May, 2019
Welcome to Cristina Connections

Honoring our Partners in the Cristina Network
Every great dream begins with a dreamer.
 Harriett Tubman
YAI has a dream for people with intellectual and developmental disabilities. The dream is for them to achieve the fullest life possible by creating new opportunities for living, loving, working, and learning. The belief that they deserve to fulfill their true potential is achieved through person-centered planning. That is to help people plan for and direct their own lives.

Founded in 1957, YAI is a network of 250 + agencies located throughout New York City, Long Island and the Hudson Valley region in New York State. Its programs empower and enhance the lives of thousands of people with intellectual and developmental disabilities of all ages that receive YAI's support.
Help often begins through the YAI helpline through which calls come in from parents, sch ools, physicians, social workers, all kinds of sources seeking support for an individual with intellectual or developmental disabilities that they are concerned about.

To begin the conversation, a systematic assessment is conducted around how a person might be benefited. It must involve a multi dimensional approach that includes working with an individual to see what might enhance his or her life. It gives a voice for all towards developing effective solutions together. Reading YAI`s website provides a glimpse into what solutions might be implemented.

Support through the use of assistive technology often includes computer technology donated through the National Cristina Foundation . Dan Flanagan, Senior Manager Enterprise Innovation at YAI, emphasizes the fact that competencies are developed because these tools are put to effective use in a wide variety of settings for attaining a goal that was too difficult to accomplish without technology support. (e.g. reading, writing, communication, and much more).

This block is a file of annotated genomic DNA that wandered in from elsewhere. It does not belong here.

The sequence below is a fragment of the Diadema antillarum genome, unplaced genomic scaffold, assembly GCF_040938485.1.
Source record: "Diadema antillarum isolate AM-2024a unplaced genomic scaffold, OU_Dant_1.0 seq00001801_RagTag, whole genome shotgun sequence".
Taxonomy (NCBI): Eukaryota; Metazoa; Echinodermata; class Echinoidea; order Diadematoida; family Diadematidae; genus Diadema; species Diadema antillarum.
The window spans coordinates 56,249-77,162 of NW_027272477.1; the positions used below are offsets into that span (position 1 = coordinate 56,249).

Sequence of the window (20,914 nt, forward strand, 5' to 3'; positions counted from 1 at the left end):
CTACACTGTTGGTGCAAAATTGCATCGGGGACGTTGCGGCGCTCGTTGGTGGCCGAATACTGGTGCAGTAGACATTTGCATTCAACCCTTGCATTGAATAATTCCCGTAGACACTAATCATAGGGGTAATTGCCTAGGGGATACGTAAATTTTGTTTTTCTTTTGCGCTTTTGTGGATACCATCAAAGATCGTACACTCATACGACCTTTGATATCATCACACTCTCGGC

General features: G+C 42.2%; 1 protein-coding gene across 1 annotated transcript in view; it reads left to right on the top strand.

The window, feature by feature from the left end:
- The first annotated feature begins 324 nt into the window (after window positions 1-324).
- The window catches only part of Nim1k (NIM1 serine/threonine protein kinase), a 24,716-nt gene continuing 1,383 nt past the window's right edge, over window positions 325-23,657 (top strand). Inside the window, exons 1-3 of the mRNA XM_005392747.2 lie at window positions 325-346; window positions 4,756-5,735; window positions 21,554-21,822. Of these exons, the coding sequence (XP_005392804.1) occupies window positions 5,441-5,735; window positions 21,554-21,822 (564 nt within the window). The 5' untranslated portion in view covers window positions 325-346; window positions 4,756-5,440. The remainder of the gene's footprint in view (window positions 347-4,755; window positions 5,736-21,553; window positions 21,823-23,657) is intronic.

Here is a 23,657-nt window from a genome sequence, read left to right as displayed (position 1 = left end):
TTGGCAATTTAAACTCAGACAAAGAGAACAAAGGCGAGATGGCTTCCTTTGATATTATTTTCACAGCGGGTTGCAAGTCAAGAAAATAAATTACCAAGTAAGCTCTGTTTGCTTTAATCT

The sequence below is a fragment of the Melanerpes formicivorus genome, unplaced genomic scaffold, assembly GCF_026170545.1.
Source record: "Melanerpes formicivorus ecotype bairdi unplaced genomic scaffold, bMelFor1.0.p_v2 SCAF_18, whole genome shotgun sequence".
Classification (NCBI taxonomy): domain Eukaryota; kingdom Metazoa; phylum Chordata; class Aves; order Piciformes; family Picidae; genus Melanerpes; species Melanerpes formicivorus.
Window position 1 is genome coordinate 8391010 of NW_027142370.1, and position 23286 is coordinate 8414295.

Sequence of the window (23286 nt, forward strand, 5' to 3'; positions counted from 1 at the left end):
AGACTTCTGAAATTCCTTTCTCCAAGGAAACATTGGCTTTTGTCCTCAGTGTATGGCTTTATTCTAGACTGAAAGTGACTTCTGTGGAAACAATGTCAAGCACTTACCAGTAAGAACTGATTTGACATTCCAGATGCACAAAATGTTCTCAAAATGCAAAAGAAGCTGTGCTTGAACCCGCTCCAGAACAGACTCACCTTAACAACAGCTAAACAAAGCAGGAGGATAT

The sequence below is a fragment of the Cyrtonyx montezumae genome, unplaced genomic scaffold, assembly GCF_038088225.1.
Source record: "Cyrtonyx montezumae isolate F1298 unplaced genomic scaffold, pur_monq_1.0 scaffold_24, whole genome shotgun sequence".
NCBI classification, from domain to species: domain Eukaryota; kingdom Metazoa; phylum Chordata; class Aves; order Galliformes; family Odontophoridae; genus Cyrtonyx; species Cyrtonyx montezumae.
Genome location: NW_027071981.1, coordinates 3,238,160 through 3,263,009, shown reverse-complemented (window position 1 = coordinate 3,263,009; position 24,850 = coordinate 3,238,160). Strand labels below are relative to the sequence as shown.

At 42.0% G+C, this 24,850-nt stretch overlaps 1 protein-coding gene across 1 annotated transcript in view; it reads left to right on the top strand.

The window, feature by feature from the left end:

George Contos, YAI’s Chief Executive Officer, reminds us of the importance of a person centered approach to care. “What you will not find at YAI is a ‘one size fits all’ approach. YAI is proud of the fact that despite our continual growth, we remain guided by a person centered philosophy of care that takes a person’s holistic well being into account. YAI is about positive, powerful, and productive empowerment for all. All the time.”

Is this not a dream for ALL of us no matter whom we are privileged to serve?
The Mission District is one of San Francisco’s oldest neighborhoods. A uniquely vibrant neighborhood, it is a cultural melting pot with people from many backgrounds. Even as this section of the city becomes more gentrified, the area is considered to be a Latino stronghold.  Mission Graduates was created in 1972 to assure that working class Latino families who live in the Mission District have access to the same educational resources as people in other parts of the city. It is currently serving about 3400 people a year.

Offering a wide range of K-12, after school, in school and summer programs , the goal is to prepare young people for lives as successful adults. What contributes to the success of the interventions that enable 90% of the students who participate in Mission Graduates programs to successfully complete their college degrees? Jenna Casey who is Mission Graduates Director of Community Engagement explains:
“A network of partnerships have been developed with the public school system through which the implementation of a structured personalized support approach is provided to students and their parents through high school graduation.” Mission Graduates staff are proud of the participation of the many volunteers from the Bay area who understand that for a city in transition their involvement provides critical support to the immigrant population that resides in the Mission District. They are excited with staff support to teach the students and their parents how to navigate systems when they do not have resources.

Mission Graduates believes that opening up their eyes to and sharing solutions prepare students and families for successful pathways to college . The importance of the creation of a self sustaining and expanding community of informed citizens is an important objective. Jenna Casey describes as one example, the Latina Tech Mentor Program which uses a 1 to 1 model of digital literacy training. Parent leaders are trained to become mentors to new parents in the school community. Spanish speaking volunteers are trained to help parents become comfortable with online educational resources and to learn to find new ways to integrate technology into family life.
What might be a very important example of a skill that nonprofit organizations can instill within the communities they serve? Mission Graduates demonstrates that a very valuable skill it fosters in the Mission District community is not only to train people with skills that they need to learn, but helps these individuals acquire mentoring skills needed to help others learn these skills in turn. 

Instilling such key values within a community is an important force that strengthens and empowers citizens in their neighborhoods. Such values are among the values essential to sustain a nation.
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